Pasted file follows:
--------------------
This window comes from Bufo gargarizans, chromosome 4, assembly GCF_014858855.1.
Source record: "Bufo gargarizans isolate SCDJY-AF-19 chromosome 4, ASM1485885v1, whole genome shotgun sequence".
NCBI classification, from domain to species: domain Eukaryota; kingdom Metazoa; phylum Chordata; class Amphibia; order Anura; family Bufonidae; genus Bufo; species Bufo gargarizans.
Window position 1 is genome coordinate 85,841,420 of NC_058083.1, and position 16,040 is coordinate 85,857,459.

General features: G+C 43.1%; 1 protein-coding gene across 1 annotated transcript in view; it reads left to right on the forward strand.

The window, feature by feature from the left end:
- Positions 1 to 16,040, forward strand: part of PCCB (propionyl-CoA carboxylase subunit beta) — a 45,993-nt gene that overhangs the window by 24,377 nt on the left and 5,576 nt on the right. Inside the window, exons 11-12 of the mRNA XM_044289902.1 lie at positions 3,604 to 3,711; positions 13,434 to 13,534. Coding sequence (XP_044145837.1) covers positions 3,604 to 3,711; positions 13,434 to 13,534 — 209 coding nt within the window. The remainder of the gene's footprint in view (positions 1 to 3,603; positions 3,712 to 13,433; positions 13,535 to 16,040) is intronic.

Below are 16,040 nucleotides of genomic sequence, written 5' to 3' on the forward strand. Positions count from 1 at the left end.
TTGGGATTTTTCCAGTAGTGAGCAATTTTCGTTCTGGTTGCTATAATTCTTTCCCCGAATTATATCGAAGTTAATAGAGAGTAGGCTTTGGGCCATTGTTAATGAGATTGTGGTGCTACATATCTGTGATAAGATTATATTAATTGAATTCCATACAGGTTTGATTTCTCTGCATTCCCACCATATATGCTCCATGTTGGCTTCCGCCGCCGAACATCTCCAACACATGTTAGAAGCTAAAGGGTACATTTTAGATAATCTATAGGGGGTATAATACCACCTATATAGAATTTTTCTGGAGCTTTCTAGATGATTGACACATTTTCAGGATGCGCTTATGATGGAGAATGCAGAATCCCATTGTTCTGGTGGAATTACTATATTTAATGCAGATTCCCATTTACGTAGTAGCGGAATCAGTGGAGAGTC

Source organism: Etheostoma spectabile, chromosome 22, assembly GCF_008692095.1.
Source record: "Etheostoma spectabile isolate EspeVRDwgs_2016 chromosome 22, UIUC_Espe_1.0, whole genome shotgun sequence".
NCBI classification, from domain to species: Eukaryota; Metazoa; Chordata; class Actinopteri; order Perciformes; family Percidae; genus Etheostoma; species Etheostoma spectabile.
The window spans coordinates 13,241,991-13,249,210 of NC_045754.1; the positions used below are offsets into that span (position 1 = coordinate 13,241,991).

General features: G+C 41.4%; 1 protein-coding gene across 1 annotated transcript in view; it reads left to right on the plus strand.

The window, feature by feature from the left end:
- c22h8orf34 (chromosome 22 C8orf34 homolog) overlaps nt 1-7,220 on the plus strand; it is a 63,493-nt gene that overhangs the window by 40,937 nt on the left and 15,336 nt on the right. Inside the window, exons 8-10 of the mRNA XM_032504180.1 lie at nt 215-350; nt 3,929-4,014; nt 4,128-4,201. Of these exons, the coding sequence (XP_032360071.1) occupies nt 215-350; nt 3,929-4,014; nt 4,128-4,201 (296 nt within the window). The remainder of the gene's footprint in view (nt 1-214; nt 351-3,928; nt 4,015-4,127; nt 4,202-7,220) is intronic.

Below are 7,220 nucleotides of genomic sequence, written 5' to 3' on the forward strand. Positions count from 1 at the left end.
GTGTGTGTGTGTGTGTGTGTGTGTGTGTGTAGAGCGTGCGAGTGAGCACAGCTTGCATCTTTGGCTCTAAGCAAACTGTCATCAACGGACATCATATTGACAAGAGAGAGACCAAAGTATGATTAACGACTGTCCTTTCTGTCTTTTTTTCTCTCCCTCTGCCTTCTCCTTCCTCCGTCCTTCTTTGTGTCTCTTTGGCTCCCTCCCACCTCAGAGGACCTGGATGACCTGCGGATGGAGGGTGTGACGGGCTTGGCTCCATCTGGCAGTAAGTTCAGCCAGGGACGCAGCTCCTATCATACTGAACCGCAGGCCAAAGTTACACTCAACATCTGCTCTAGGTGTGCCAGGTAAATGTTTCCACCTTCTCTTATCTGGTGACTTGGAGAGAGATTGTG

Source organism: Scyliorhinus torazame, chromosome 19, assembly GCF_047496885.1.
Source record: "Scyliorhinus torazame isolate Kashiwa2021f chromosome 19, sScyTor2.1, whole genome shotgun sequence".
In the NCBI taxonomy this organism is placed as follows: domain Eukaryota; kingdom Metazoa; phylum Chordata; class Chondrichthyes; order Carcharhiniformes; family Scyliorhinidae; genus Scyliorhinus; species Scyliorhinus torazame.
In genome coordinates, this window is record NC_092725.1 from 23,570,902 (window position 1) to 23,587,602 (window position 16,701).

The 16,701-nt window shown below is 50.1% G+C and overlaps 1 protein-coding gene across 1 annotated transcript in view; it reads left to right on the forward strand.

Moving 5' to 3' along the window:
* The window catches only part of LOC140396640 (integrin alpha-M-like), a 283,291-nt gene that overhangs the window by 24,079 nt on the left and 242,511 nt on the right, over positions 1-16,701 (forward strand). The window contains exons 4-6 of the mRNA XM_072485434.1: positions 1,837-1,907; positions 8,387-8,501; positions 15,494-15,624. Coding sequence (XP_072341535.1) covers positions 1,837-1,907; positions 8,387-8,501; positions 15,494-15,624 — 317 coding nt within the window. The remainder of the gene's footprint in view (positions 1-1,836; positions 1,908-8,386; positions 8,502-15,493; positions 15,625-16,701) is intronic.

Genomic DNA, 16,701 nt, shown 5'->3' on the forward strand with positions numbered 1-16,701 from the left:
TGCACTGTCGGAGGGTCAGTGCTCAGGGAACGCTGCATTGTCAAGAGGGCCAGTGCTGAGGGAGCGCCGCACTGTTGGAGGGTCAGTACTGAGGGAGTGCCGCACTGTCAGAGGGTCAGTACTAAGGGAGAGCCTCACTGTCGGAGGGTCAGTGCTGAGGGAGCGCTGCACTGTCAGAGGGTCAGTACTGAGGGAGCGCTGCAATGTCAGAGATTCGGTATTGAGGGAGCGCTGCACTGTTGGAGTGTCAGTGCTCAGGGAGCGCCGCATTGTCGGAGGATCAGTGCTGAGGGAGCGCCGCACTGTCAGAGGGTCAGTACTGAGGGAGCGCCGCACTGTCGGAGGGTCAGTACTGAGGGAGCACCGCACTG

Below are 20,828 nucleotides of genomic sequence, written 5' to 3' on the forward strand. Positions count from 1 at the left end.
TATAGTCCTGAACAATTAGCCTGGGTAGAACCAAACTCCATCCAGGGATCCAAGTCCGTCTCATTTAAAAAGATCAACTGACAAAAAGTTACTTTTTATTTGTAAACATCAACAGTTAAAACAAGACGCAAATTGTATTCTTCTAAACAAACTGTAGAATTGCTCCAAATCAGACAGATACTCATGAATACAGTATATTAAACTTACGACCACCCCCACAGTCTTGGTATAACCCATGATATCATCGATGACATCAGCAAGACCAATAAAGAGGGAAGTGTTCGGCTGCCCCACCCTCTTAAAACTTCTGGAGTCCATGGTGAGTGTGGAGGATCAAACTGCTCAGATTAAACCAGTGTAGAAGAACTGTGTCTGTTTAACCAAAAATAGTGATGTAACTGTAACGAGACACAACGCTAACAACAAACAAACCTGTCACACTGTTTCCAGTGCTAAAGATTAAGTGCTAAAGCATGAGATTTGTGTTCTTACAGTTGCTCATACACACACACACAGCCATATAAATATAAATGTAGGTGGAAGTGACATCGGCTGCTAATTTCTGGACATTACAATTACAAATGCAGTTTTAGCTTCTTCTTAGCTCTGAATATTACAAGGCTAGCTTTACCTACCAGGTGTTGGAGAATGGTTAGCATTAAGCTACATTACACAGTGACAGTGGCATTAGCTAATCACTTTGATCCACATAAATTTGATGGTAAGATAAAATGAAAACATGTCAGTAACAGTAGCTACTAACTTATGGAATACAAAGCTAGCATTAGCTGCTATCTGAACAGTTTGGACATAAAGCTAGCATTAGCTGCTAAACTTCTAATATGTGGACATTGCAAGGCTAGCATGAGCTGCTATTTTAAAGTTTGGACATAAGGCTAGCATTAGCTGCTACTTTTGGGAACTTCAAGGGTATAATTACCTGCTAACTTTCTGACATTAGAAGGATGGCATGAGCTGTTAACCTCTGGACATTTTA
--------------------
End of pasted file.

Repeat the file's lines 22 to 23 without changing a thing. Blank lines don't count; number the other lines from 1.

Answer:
In genome coordinates, this window is record NC_092725.1 from 23,570,902 (window position 1) to 23,587,602 (window position 16,701).

The 16,701-nt window shown below is 50.1% G+C and overlaps 1 protein-coding gene across 1 annotated transcript in view; it reads left to right on the forward strand.